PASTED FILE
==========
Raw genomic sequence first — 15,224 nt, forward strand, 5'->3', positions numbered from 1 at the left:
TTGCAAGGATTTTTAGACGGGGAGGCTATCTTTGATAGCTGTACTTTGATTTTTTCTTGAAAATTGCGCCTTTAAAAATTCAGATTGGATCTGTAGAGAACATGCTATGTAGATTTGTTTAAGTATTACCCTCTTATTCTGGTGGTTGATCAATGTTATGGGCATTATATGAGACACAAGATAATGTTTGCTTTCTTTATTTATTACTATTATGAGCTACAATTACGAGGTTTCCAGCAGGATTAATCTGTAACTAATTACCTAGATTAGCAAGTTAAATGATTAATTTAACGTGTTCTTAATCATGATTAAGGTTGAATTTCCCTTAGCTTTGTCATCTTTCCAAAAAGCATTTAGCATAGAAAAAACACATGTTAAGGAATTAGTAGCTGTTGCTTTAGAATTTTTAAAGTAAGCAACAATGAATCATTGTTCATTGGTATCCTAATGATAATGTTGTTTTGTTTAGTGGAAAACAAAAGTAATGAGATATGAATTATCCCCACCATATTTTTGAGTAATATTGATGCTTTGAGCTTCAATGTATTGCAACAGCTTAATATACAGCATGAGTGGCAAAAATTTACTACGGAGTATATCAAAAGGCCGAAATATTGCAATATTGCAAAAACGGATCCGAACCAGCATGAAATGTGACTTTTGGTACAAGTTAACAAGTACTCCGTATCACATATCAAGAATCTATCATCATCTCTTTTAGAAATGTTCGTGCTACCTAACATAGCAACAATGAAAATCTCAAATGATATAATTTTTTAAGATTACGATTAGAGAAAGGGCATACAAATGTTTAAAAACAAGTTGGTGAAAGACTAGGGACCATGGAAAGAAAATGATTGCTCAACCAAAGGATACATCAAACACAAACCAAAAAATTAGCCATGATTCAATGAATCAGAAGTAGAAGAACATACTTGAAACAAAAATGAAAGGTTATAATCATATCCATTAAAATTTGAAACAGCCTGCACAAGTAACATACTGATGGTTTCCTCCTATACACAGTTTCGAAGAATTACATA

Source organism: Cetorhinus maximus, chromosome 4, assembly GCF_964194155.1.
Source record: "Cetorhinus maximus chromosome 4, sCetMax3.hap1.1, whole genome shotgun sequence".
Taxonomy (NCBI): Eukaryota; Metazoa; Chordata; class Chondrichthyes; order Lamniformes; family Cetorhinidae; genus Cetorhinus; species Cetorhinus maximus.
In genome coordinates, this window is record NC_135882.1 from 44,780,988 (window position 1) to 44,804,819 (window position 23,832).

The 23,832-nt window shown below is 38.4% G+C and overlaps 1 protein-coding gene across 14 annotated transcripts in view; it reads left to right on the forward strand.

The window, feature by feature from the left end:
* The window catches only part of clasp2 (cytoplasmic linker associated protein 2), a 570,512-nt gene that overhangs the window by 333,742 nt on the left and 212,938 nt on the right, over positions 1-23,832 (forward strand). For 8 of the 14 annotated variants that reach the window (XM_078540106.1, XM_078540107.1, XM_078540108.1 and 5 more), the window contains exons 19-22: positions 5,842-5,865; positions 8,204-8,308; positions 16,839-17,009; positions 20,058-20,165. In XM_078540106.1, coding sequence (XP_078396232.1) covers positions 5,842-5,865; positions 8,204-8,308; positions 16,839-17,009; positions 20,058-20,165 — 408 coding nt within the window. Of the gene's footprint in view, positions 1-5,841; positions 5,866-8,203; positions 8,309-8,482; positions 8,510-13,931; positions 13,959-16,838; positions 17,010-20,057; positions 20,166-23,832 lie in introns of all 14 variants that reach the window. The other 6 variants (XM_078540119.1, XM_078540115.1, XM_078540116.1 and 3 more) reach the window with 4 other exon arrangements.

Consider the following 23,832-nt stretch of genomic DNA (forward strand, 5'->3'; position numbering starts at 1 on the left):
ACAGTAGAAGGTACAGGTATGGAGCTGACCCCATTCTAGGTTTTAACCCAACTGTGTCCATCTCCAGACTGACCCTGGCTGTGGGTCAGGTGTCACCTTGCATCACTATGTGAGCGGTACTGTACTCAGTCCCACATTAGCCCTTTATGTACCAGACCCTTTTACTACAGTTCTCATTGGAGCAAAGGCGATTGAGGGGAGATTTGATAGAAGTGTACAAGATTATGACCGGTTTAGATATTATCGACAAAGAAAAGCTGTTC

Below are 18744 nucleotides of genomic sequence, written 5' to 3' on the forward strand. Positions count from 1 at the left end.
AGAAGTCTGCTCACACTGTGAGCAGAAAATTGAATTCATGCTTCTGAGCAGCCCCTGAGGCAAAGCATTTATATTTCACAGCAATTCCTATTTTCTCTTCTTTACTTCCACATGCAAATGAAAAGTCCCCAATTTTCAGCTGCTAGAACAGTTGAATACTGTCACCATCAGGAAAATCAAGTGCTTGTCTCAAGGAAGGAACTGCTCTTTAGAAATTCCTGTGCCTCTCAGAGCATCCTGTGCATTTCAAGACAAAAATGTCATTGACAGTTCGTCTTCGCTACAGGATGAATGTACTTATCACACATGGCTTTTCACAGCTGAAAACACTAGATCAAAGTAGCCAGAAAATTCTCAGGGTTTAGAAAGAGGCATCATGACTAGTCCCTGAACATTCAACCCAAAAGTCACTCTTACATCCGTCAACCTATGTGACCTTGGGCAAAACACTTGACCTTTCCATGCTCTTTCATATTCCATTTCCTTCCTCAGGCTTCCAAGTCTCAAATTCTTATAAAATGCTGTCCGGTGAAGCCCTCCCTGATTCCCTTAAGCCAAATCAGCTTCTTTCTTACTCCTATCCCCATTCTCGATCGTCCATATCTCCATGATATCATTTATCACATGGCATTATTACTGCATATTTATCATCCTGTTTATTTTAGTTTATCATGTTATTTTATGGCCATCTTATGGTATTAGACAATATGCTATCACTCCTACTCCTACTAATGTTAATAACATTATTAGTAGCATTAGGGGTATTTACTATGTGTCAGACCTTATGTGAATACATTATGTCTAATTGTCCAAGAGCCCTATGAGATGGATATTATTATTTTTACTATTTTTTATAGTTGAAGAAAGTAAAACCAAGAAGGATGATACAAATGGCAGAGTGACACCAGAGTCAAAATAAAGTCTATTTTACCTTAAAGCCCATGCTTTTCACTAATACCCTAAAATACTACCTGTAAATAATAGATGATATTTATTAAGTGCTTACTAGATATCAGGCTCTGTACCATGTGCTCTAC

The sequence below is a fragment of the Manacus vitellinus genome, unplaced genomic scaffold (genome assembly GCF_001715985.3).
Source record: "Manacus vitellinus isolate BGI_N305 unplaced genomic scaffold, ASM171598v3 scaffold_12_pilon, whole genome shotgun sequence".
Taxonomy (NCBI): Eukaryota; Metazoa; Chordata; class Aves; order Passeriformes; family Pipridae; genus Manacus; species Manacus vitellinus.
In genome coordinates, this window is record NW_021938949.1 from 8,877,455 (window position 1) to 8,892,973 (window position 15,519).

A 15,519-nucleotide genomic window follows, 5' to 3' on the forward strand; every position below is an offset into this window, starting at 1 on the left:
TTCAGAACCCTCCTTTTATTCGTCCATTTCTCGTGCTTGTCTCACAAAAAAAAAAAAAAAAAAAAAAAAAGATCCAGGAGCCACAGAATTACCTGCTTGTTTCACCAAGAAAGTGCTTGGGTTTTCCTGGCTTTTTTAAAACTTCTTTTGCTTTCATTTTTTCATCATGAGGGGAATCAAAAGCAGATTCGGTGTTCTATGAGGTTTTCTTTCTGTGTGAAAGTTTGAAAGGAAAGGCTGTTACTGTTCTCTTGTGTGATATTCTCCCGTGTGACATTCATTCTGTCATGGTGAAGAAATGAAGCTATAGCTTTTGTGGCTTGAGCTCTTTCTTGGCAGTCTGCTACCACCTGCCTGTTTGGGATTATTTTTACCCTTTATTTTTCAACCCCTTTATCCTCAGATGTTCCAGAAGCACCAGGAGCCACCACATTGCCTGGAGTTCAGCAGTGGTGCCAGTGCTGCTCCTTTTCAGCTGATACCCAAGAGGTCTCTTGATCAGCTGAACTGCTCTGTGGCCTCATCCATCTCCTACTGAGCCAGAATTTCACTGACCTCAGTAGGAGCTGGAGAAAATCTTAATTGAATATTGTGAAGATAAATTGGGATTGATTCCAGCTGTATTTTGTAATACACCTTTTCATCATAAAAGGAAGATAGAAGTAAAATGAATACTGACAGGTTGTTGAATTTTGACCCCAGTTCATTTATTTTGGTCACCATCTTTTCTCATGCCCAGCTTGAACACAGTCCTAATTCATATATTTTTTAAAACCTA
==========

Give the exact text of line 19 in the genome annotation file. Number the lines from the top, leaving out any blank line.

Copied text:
TTCAGAACCCTCCTTTTATTCGTCCATTTCTCGTGCTTGTCTCACAAAAAAAAAAAAAAAAAAAAAAAAAGATCCAGGAGCCACAGAATTACCTGCTTGTTTCACCAAGAAAGTGCTTGGGTTTTCCTGGCTTTTTTAAAACTTCTTTTGCTTTCATTTTTTCATCATGAGGGGAATCAAAAGCAGATTCGGTGTTCTATGAGGTTTTCTTTCTGTGTGAAAGTTTGAAAGGAAAGGCTGTTACTGTTCTCTTGTGTGATATTCTCCCGTGTGACATTCATTCTGTCATGGTGAAGAAATGAAGCTATAGCTTTTGTGGCTTGAGCTCTTTCTTGGCAGTCTGCTACCACCTGCCTGTTTGGGATTATTTTTACCCTTTATTTTTCAACCCCTTTATCCTCAGATGTTCCAGAAGCACCAGGAGCCACCACATTGCCTGGAGTTCAGCAGTGGTGCCAGTGCTGCTCCTTTTCAGCTGATACCCAAGAGGTCTCTTGATCAGCTGAACTGCTCTGTGGCCTCATCCATCTCCTACTGAGCCAGAATTTCACTGACCTCAGTAGGAGCTGGAGAAAATCTTAATTGAATATTGTGAAGATAAATTGGGATTGATTCCAGCTGTATTTTGTAATACACCTTTTCATCATAAAAGGAAGATAGAAGTAAAATGAATACTGACAGGTTGTTGAATTTTGACCCCAGTTCATTTATTTTGGTCACCATCTTTTCTCATGCCCAGCTTGAACACAGTCCTAATTCATATATTTTTTAAAACCTA